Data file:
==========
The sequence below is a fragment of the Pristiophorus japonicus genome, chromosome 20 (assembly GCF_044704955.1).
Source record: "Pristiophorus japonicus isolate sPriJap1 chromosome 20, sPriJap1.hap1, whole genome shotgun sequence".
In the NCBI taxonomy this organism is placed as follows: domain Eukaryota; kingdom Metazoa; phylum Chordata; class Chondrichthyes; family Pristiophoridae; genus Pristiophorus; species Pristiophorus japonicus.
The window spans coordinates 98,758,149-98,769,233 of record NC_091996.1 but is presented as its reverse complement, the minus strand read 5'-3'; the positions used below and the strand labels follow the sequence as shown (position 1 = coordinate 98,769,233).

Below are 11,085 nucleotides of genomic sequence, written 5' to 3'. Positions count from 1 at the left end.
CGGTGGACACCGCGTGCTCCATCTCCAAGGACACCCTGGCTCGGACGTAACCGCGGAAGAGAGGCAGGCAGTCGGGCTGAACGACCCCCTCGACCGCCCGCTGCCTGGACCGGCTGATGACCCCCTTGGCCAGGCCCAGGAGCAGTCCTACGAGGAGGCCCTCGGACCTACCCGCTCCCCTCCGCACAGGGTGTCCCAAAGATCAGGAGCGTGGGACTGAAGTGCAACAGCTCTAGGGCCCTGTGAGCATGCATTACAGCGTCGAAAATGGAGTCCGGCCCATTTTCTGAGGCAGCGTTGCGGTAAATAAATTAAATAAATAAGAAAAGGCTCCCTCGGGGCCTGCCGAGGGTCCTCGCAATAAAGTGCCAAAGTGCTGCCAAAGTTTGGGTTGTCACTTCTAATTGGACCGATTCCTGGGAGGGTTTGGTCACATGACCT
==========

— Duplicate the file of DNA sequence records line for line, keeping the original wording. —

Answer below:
The sequence below is a fragment of the Pristiophorus japonicus genome, chromosome 20 (assembly GCF_044704955.1).
Source record: "Pristiophorus japonicus isolate sPriJap1 chromosome 20, sPriJap1.hap1, whole genome shotgun sequence".
In the NCBI taxonomy this organism is placed as follows: domain Eukaryota; kingdom Metazoa; phylum Chordata; class Chondrichthyes; family Pristiophoridae; genus Pristiophorus; species Pristiophorus japonicus.
The window spans coordinates 98,758,149-98,769,233 of record NC_091996.1 but is presented as its reverse complement, the minus strand read 5'-3'; the positions used below and the strand labels follow the sequence as shown (position 1 = coordinate 98,769,233).

Below are 11,085 nucleotides of genomic sequence, written 5' to 3'. Positions count from 1 at the left end.
CGGTGGACACCGCGTGCTCCATCTCCAAGGACACCCTGGCTCGGACGTAACCGCGGAAGAGAGGCAGGCAGTCGGGCTGAACGACCCCCTCGACCGCCCGCTGCCTGGACCGGCTGATGACCCCCTTGGCCAGGCCCAGGAGCAGTCCTACGAGGAGGCCCTCGGACCTACCCGCTCCCCTCCGCACAGGGTGTCCCAAAGATCAGGAGCGTGGGACTGAAGTGCAACAGCTCTAGGGCCCTGTGAGCATGCATTACAGCGTCGAAAATGGAGTCCGGCCCATTTTCTGAGGCAGCGTTGCGGTAAATAAATTAAATAAATAAGAAAAGGCTCCCTCGGGGCCTGCCGAGGGTCCTCGCAATAAAGTGCCAAAGTGCTGCCAAAGTTTGGGTTGTCACTTCTAATTGGACCGATTCCTGGGAGGGTTTGGTCACATGACCT